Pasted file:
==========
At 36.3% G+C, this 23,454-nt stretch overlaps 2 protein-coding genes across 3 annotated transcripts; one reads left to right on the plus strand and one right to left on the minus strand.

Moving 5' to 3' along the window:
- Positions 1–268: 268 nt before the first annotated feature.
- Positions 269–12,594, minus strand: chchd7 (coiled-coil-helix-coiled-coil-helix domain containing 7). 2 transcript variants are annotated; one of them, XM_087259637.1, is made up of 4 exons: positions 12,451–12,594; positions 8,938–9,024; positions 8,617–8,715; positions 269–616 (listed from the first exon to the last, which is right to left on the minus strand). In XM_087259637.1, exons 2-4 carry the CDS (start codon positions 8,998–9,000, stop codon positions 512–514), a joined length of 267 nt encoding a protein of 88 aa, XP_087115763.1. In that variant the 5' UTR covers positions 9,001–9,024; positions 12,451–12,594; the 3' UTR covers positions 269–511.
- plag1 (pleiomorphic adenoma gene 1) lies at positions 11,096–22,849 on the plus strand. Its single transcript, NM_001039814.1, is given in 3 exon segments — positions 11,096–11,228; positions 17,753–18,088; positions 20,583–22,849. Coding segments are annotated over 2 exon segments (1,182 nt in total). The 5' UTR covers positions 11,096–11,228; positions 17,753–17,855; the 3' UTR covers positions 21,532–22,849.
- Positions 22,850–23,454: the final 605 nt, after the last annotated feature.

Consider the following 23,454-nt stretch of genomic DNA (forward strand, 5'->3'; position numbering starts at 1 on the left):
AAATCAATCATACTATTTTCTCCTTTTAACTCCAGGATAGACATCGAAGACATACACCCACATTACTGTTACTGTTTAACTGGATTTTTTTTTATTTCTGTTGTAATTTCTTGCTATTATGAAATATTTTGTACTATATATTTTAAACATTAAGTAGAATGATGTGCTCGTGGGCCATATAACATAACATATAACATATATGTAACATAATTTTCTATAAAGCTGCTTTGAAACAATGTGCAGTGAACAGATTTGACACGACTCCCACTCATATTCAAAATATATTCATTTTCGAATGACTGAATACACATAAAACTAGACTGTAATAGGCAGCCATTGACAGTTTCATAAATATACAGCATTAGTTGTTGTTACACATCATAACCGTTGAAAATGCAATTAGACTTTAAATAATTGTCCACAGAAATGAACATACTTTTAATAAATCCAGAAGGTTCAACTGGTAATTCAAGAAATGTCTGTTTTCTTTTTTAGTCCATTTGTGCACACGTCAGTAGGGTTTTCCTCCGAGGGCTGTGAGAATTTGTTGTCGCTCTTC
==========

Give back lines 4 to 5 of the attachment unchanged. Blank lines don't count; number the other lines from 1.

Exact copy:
- Positions 269–12,594, minus strand: chchd7 (coiled-coil-helix-coiled-coil-helix domain containing 7). 2 transcript variants are annotated; one of them, XM_087259637.1, is made up of 4 exons: positions 12,451–12,594; positions 8,938–9,024; positions 8,617–8,715; positions 269–616 (listed from the first exon to the last, which is right to left on the minus strand). In XM_087259637.1, exons 2-4 carry the CDS (start codon positions 8,998–9,000, stop codon positions 512–514), a joined length of 267 nt encoding a protein of 88 aa, XP_087115763.1. In that variant the 5' UTR covers positions 9,001–9,024; positions 12,451–12,594; the 3' UTR covers positions 269–511.
- plag1 (pleiomorphic adenoma gene 1) lies at positions 11,096–22,849 on the plus strand. Its single transcript, NM_001039814.1, is given in 3 exon segments — positions 11,096–11,228; positions 17,753–18,088; positions 20,583–22,849. Coding segments are annotated over 2 exon segments (1,182 nt in total). The 5' UTR covers positions 11,096–11,228; positions 17,753–17,855; the 3' UTR covers positions 21,532–22,849.